Do you know any cool Chicago places with their own postcard(s)?

posted by, Neil Jan Gale, Director
Chicago Postcard Museum

Thursday, December 6, 2007


I'm Neil Jan Gale the Director of the Chicago Postcard Museum. I was seven years old and dragged by my Aunt to a small suburban community art fair and collectible show. I remember the fair was outside on the sidewalks and also on a blocked street. While my Aunt went looking at stuff that a seven year old really didn’t care about, I was left at a dealers table full of shoe boxes of postcards.

I didn’t really know what to look for. I fixated on the postmark date and tried to find the oldest dated postcard from all those shoe boxes. After about an hour, my Aunt came back to the dealers table. “Did you find anything interesting?” she said. In my hand was a very old postcard. It had no picture and nothing to do with Chicago, but there it was. A postmark of June 4, 1885. I did it! 1885 was still old in 1967, right?

The dealer was a really old scruffy guy (from a seven year olds perspective) sitting on a tiny little stool in the only corner of shade in his booth area. He got up and came to the front of the booth. I handed him the postcard I picked out and reached in my pocket for my money. “That’ll be 25¢” he said. But before I could even move, my Aunt jumps in with “What’s the best you can do on the price? He’s only seven and is paying with his own money.” Now even at that age, I felt uncomfortable when the man look at me, then at the postcard, then at me again, and says “Well............... (there was an awkward 20 minutes of silence) O.K., how’s a dime sound.”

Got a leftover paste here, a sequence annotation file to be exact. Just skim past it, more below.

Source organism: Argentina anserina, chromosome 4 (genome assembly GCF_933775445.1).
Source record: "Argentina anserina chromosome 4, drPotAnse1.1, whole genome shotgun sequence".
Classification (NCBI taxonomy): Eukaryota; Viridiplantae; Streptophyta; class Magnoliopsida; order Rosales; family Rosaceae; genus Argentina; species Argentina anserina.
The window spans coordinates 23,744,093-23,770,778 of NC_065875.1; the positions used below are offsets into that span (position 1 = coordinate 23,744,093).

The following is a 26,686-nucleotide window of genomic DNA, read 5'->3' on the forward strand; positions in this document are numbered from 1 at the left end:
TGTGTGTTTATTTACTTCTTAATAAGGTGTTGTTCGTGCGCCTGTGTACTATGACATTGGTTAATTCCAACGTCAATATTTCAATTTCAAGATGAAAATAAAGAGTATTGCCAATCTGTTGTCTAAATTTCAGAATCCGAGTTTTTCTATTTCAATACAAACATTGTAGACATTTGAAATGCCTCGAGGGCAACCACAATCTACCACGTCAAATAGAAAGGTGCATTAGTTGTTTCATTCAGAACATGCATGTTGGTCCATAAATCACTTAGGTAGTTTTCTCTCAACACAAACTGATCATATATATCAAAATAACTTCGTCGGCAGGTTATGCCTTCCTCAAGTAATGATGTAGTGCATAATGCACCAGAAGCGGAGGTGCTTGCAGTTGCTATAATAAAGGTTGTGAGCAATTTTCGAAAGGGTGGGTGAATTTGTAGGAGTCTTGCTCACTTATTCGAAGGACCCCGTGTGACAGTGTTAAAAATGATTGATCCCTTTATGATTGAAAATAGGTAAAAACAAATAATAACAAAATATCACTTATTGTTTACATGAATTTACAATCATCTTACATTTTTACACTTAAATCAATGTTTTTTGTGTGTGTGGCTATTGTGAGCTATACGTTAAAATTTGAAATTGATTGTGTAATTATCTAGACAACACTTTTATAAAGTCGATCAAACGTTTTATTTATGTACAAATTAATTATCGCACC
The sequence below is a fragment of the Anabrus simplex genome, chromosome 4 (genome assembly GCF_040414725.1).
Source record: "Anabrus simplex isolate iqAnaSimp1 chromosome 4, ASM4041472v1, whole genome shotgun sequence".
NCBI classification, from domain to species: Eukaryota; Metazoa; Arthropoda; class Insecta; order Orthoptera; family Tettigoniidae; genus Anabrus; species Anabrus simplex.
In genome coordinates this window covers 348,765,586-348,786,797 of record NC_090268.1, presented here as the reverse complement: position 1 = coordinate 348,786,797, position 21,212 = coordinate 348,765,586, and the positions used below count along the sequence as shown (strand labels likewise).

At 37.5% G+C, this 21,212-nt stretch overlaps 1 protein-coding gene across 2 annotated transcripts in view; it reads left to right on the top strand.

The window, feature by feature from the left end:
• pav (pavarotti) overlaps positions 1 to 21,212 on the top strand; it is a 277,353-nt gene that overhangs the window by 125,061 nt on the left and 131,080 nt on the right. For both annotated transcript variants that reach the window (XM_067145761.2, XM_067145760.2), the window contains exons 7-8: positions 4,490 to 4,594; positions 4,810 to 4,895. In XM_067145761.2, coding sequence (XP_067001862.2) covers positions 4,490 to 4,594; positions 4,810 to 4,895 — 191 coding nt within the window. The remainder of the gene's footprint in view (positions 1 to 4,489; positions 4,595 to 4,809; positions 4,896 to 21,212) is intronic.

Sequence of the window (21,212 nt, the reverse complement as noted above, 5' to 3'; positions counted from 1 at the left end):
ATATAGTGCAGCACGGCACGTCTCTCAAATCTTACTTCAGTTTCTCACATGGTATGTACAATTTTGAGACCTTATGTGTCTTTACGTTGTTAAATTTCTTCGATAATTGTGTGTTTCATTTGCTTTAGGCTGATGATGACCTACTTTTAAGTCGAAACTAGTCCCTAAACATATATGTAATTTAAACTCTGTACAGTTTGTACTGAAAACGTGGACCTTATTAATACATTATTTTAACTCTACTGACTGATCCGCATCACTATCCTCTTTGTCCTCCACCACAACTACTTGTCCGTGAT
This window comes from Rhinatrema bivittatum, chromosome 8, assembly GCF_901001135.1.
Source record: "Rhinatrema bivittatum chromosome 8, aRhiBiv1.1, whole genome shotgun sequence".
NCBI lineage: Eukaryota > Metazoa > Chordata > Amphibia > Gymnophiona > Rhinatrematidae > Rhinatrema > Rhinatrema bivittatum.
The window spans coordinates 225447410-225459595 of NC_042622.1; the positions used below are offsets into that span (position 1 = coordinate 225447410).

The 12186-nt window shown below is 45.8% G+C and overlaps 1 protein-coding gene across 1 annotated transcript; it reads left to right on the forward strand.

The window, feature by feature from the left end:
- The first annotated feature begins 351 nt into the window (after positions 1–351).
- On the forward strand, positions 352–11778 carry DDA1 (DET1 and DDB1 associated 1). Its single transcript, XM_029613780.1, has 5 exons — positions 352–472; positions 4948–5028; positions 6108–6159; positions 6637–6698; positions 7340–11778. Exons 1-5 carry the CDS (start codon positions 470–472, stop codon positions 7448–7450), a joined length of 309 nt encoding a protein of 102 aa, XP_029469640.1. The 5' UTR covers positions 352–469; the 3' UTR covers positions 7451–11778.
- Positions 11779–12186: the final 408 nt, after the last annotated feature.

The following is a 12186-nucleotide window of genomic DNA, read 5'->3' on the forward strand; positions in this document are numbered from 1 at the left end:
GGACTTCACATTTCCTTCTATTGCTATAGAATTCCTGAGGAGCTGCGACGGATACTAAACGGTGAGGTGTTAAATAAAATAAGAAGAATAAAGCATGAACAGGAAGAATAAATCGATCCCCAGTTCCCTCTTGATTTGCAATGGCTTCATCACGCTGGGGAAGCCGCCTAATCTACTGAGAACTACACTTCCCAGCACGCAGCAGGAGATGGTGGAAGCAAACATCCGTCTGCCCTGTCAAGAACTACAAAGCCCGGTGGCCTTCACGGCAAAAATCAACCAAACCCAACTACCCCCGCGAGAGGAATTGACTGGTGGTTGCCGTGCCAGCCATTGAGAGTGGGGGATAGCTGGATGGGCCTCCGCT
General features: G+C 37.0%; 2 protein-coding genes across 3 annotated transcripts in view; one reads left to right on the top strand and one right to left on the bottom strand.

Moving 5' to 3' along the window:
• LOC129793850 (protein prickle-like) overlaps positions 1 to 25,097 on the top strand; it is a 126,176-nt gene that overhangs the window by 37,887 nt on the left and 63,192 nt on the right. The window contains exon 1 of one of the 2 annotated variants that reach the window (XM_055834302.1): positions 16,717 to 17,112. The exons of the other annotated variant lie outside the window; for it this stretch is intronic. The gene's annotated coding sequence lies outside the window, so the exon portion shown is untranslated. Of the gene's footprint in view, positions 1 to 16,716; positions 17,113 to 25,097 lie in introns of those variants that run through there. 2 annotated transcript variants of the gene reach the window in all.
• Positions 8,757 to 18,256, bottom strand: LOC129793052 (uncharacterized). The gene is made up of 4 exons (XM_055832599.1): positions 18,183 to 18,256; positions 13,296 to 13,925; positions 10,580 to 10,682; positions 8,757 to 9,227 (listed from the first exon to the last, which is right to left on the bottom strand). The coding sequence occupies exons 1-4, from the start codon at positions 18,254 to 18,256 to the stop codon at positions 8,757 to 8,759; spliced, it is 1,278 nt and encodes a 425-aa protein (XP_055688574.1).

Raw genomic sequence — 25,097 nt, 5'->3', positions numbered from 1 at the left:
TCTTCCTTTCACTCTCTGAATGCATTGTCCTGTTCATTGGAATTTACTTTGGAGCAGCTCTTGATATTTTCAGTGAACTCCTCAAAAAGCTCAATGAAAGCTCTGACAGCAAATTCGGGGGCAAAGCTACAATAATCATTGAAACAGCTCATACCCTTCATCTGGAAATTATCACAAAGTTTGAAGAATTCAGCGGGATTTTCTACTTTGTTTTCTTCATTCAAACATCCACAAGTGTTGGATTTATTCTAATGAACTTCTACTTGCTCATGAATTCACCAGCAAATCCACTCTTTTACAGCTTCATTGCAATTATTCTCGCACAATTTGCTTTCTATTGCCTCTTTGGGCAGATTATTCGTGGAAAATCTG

When I got home that day and looked at the postcard I bought, I realized that all I had to stare at was an old postmark. Nothing else on the postcard really got me excited. I thought to myself that the next time I see old postcards at shows I was going to look for pictures of Chicago since I live there and can relate to the pictures.

I never stopped collecting Chicago postcards from that day forward. Over 40 years collecting and I always ask the dealer “what’s the best you can do?” and wait for them to answer. The first one who speaks looses.

Tuesday, December 4, 2007


Greetings. I’m Neil Jan Gale and the Director of the Chicago Postcard Museum at I’m going to start off this blog with a little gripe I have about postcard photos/images on Internet auction sites.

Recently I purchased some Chicago postcards over the internet and on internet auction sites. First, is it too much to ask for a front and back image of the postcard you are selling? Is that image you posted on your auction from your cell phone?.

Hey… If you’re going to sell paper collectibles, such as postcards, buy a scanner. As the old saying goes: A scanned image is worth a thousand words. I say that great images (yes, multiple images) on auction sites make more profit. Try providing a digital image large enough to see fine detail. The Chicago Postcard Museum works with an image size of 1024x667 pixels at 96 dpi for the large detailed image and then a thumbnail of 280x182 pixels at 96 dpi..

There. How therapeutic! Now you give it a try. Any gripes or comments?.